E15 Sales Plummet. Thanks, RVP.

  • Monday, 07 August 2017 14:50

The growing momentum in E15 sales in Minnesota came to a screeching halt in June as the EPA’s long-outdated RVP (Reid Vapor Pressure) rule took effect.


According to data from the Minnesota Department of Commerce, E15 sales plummeted 58 percent to 499,131 gallons in June from 1.19 million gallons in May.

To recap, from June 1 - Sept 15, the RVP limit is set to 9.0 to reduce evaporation of fuel from cars and storage and transfer equipment during the summer months. When gasoline evaporates, it contributes to smog. The PSI for E10 increases by 1 during the summer months but Congress-imposed an RVP waiver for E10 years ago.

In the case of E15, the Department of Energy's National Renewable Energy Laboratory (NREL) says the RVP for E15 is indistinguishable from E10. However, in absence of a waiver from Congress or the EPA (which is currently the case), E15 can't be sold during the RVP season.

Since the RVP ban doesn't extend to flex fuels, many retailers label E15 as a flex fuel to avoid substantial losses. Nonetheless, selling E15 as a flex fuel severely limits the number of vehicles that can use it as illustrated in the volume recorded for June.

Prior to June, E15 sales in Minnesota were at the highest it has ever been. In the three months before June, the monthly volume in Minnesota averaged over a million gallons.

Even more frustrating is that the drop in volume was not unexpected. In 2015, Minnesota’s E15 volume fell at a similar rate in June. It’s no coincidence that the volume in June 2017 (499,131 gallons) is the lowest that’s been recorded since the tail-end of the RVP season in September 2016 (320,729 gallons).

And unless the current administration walks its talk, we’ll be revisiting this scenario again next year.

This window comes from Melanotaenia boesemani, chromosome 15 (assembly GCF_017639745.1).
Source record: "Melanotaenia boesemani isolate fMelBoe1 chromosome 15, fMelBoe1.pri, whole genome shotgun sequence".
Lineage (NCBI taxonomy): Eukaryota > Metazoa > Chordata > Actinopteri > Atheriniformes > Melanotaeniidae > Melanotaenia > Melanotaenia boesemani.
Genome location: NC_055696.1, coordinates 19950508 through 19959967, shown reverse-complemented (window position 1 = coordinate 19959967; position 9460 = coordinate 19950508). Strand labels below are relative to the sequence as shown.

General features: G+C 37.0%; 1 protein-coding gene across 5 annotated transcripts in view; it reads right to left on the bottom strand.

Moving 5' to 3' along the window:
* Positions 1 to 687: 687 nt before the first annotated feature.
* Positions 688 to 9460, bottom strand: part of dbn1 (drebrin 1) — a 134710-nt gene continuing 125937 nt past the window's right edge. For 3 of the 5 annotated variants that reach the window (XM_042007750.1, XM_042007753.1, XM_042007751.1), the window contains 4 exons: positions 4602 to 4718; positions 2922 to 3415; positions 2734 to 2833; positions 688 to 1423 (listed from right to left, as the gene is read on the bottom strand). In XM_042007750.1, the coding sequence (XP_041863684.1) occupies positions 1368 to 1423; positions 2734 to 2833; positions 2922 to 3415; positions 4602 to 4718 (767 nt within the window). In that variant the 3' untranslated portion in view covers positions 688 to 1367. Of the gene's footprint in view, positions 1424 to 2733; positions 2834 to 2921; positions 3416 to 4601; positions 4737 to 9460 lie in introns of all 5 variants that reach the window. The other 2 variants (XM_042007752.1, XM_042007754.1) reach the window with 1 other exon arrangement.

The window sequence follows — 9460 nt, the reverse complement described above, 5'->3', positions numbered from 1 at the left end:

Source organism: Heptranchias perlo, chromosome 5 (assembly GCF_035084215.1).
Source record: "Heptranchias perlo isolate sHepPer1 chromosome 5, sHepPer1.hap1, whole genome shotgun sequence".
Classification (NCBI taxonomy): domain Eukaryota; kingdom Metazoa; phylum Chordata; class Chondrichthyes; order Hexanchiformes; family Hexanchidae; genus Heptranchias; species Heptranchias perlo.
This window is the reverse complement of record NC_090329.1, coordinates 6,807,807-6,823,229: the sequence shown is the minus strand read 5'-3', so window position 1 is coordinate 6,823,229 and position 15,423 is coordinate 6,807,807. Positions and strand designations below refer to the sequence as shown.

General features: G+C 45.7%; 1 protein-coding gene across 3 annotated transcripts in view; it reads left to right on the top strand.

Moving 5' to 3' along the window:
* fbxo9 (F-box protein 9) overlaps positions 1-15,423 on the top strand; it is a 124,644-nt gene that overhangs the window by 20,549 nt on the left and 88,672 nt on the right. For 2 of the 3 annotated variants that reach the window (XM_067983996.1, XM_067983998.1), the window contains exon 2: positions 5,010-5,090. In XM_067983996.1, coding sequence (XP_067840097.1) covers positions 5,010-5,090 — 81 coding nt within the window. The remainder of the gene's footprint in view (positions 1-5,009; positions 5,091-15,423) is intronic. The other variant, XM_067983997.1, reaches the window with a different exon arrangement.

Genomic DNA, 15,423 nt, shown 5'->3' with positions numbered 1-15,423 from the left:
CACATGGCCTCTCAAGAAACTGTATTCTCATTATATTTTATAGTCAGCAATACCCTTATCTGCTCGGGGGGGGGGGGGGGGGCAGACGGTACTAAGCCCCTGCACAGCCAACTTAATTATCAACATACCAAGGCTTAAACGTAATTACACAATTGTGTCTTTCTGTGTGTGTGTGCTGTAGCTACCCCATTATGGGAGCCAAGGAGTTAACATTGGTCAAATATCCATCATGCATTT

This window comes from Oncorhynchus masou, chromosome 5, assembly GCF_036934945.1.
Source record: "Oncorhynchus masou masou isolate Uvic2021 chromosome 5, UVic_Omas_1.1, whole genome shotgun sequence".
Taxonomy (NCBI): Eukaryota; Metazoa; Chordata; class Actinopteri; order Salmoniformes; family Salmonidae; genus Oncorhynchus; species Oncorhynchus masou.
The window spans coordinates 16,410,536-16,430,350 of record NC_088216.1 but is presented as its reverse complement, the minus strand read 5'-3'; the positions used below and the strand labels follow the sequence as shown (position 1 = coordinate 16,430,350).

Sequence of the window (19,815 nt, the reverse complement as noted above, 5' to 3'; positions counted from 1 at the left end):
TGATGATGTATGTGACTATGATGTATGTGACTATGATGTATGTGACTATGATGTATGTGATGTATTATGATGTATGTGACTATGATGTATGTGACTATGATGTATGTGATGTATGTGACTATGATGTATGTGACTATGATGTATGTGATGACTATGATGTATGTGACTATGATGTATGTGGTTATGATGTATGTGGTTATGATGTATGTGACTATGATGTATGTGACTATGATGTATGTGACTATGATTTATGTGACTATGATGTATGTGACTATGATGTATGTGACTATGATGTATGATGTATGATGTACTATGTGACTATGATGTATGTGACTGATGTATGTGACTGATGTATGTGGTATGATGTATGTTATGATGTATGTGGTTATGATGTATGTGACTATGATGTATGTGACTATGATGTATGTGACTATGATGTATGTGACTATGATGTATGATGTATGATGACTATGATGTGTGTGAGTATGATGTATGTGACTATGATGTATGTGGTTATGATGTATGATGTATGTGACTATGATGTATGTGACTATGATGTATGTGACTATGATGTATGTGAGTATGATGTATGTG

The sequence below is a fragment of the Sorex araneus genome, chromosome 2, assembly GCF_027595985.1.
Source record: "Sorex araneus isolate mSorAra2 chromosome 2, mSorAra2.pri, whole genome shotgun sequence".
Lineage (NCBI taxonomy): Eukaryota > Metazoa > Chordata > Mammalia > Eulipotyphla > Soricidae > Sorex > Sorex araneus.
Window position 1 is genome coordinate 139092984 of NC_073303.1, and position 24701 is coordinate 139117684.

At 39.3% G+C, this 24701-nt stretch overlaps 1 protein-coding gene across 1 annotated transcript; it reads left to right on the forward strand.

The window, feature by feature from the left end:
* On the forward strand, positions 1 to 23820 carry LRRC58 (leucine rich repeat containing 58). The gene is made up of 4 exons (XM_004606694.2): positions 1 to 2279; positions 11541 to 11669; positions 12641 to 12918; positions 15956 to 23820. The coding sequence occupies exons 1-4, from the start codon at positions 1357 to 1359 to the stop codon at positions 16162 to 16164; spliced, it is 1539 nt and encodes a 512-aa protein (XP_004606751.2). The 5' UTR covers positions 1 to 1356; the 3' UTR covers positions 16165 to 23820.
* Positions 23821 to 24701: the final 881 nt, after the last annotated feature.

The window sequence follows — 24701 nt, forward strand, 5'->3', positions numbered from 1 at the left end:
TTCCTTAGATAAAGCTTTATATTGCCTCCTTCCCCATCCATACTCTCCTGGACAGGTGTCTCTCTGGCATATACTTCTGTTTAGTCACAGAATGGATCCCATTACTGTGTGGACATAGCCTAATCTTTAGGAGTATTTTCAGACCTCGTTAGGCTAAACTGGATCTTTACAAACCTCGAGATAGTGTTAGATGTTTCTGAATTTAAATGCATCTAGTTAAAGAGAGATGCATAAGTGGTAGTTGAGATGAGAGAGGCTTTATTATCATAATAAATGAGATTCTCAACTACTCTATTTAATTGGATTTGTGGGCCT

True, there have been efforts in Congress to lift the RVP ban on E15 but unfortunately, the most recent bill had more opponents (comprising of legislators from oil-producing states) than supporters. And as long as this disparity exists, it is unlikely RVP parity will be achieved through Congress.

The administration often talks about removing antiquated regulations and burdens to businesses. By that definition, the RVP must rank high among its priorities.  

After all, the RVP ban hurts the ethanol industry and that in turn hurts the agriculture industry. It hurts retailers, most of whom are small businesses that have invested heavily to offer E15. And it hurts consumers by depriving them of a choice of a homegrown fuel that reduces harmful emissions.  

Ironically enough, it was only in June when President Donald Trump told an audience in Iowa: “By the way, we’re saving your ethanol industries in the state of Iowa just like I promised I would do in my campaign. Believe me they are under siege, folks. I don’t know if you know it, but they are under siege.”

Yet, there doesn’t seem to be any urgency to lift the RVP ban.